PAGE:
So yesterday one of the chapters of the EAA (Experimental Aircraft Association) that my father belonged to had their annual picnic. It was being held at the airport my father last flew out of last December. Our family was invited as part of the picnic would be a memorial to my father.
My father always had a big grin whenever I rode my bicycle up to his house (around 60 miles) so I thought it would be appropriate to ride my bike to the airport. The trip was around 70 miles and since I have been active with my cycling again, I thought my body would be well prepared for it. The weather called for rain, so I wore my rain gear. I found the ride to be quite enjoyable. I was making good time and when I got to the halfway point I noticed that my bike started feeling really odd. I looked down and saw that I had a flat tire in the back.
It’s been a couple of years since I’ve had to change a tire on my bike while in the middle of a ride, but after a few deep breaths, I remembered how to do it and set about doing what needed to be done. It took a while to complete the task and during this time, four different vehicles stopped alongside the road to make sure I was okay and each driver seemed genuinely interested to see if there was anything they could do to help. I had everything under control but I expressed my thanks.
Just as I was getting ready to pump the tire up, my phone started blaring an alert about a severe thunderstorm warning. As fate would have it, I was right in the path of the storm that promised hail and 60 miles per hour winds. I looked up and sure enough, the sky was getting quite dark. I hurried my pace and quickly tried to pump up the tire. And that’s when I realized that the CO2 based pump wasn’t seated properly on the tire stem, so I expended all the air that was suppose to into the tire outside of the tire instead. My tire remained flat. Luckily, the CO2 pump doubles as a mini hand pump, so I fiercely pumped up and down hoping to get enough air into the tire so I could at least get under cover before the storm came.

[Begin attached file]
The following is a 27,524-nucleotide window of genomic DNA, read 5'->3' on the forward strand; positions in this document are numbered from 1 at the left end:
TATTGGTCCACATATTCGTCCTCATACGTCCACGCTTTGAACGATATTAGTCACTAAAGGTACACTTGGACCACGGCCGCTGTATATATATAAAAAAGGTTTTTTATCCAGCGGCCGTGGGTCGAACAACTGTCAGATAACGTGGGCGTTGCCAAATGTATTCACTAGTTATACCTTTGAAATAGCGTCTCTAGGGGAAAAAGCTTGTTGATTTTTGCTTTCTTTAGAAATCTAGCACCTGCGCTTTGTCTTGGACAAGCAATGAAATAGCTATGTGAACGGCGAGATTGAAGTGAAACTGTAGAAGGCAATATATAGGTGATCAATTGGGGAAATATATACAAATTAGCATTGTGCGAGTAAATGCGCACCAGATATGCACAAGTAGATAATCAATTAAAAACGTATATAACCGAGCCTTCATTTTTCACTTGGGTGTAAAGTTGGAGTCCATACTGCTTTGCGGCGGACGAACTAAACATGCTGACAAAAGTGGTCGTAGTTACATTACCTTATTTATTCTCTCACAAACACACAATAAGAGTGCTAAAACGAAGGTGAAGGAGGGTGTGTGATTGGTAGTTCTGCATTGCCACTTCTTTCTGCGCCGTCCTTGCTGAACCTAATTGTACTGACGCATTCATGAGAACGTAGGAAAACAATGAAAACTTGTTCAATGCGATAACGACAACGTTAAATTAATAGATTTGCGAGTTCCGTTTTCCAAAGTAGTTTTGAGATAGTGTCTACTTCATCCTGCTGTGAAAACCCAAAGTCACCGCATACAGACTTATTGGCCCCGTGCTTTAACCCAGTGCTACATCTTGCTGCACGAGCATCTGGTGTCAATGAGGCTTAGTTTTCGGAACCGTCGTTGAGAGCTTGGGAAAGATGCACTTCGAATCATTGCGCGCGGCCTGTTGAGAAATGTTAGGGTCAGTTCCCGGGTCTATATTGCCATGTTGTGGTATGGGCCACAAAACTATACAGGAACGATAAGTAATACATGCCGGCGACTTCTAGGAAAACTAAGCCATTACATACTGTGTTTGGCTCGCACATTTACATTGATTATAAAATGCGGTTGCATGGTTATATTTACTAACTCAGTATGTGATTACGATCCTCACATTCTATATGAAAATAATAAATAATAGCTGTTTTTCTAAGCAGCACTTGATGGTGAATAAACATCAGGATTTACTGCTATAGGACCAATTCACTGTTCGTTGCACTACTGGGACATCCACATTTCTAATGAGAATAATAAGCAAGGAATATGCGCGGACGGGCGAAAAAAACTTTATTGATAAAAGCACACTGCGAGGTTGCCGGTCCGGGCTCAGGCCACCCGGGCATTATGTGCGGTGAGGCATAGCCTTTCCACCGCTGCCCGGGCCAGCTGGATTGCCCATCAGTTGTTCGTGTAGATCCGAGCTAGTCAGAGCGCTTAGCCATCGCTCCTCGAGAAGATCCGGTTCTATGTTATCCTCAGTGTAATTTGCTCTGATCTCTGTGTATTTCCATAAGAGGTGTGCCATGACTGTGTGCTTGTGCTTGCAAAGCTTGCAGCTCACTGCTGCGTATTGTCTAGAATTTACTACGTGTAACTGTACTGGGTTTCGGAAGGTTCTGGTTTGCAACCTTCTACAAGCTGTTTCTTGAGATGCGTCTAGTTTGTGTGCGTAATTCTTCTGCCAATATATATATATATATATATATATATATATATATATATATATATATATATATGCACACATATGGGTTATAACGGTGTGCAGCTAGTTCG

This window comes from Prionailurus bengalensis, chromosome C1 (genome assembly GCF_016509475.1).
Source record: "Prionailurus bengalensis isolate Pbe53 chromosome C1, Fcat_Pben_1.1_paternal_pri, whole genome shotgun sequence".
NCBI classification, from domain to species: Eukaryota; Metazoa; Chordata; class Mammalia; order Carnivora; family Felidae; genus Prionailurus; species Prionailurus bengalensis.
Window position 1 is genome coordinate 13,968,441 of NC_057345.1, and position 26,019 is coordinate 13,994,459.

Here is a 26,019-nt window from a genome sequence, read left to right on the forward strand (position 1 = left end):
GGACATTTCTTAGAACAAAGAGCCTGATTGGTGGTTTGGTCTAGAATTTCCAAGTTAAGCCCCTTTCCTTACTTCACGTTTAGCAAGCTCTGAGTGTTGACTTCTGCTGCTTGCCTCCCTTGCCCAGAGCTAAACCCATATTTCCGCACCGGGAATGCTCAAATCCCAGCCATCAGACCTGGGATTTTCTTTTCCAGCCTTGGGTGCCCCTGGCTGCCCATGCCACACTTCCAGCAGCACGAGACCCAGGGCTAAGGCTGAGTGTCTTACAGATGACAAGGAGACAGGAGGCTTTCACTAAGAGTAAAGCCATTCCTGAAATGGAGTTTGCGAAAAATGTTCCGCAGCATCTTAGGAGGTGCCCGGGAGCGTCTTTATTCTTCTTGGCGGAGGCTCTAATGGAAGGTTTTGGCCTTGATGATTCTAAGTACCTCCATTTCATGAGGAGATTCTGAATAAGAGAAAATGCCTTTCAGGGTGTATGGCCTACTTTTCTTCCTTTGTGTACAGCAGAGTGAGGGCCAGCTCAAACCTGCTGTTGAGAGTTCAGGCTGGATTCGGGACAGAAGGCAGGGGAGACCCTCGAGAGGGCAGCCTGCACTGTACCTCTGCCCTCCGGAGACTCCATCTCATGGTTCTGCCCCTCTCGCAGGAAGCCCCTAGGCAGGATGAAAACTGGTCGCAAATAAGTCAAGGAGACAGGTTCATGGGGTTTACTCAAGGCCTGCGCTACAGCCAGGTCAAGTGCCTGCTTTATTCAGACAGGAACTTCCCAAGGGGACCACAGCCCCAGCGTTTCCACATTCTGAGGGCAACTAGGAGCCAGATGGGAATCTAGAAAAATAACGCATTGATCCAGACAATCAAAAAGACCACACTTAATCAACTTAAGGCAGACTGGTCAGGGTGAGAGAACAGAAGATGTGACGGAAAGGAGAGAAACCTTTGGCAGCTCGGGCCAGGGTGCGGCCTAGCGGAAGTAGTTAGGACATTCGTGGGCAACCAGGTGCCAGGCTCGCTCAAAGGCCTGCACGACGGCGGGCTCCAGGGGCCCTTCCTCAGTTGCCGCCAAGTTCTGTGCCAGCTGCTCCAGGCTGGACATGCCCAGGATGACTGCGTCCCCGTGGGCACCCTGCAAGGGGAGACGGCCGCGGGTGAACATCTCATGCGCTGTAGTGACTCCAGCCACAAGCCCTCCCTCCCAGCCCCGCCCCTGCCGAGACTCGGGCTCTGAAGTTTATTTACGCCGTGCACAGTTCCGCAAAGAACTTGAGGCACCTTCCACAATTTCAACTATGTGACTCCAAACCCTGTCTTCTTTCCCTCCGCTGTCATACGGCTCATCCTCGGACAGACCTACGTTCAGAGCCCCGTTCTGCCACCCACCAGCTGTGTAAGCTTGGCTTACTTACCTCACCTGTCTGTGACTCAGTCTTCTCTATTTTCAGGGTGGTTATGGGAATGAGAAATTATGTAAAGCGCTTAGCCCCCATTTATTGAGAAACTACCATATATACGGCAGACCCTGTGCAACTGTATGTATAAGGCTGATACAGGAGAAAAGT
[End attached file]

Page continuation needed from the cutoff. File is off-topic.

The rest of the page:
No such luck.
I admitted defeat and called Earl and asked him to come get me. I continued trying to get the tire filled with air so I could head away from the storm. A short while later and still having no success, I picked everything up and got ready to head into a wooded area close by. I then looked up and saw my husband driving up.
The best laid plans…
Anyways, we finally got to the airport and had a lovely time at the picnic. Because the weather was still kind of dicey, some of the pilots didn’t feel comfortable with flying in the planned Missing Man Formation. I had expressed an interest in flying along in the planned formation, and though it was canceled, our friend Rich asked if I wanted to go up with him so we could see what was coming in for the next round of weather.
So, in my father’s flight jacket, I jumped into the 1948 Piper Vagabond and we left FZR to do a few rides around the pattern, looking to see what weather was coming in so that others that had to leave by plane could get out before more storms moved in. It was the first time in over two years that I had flown in a small plane and it was the first time in nearly two decades that I had flown in a small plane with anyone but my father as the pilot. That being said, flying with Rich was like flying with family.
1948 Piper Vagabond.
Fulton, New York.
Coming in for a landing. The stormy weather made the ride expectedly bumpy, but the landing was smooth. The vertical lines are actually my iPhone catching the spinning prop.
Back on the ground and all smiles with Rich.
Flying with Rich yesterday made me remember how much I love to fly. God I’ve missed it.Yeah, flying on a commercial flight is fun and neat and all that, but flying in a two or four seater is where my passion truly lies. Though I inherited my Dad’s flight jacket, I really inherited his passion to fly.
Rich and his son Scott flew a formation in memory of my father as they left the picnic yesterday.
Formation. Rich is in the Vagabond, higher up, Scott is in the Piper J-3 Cub (yellow), which is much like the J-3 sitting in the foreground of the photo.
It was a very special day for us in many ways. Gosh I miss my dad, but I think he was smiling the whole time, especially when he saw how much I was smiling (ok, there were a few tears).
And I can’t wait for my next opportunity to fly in a private plane again.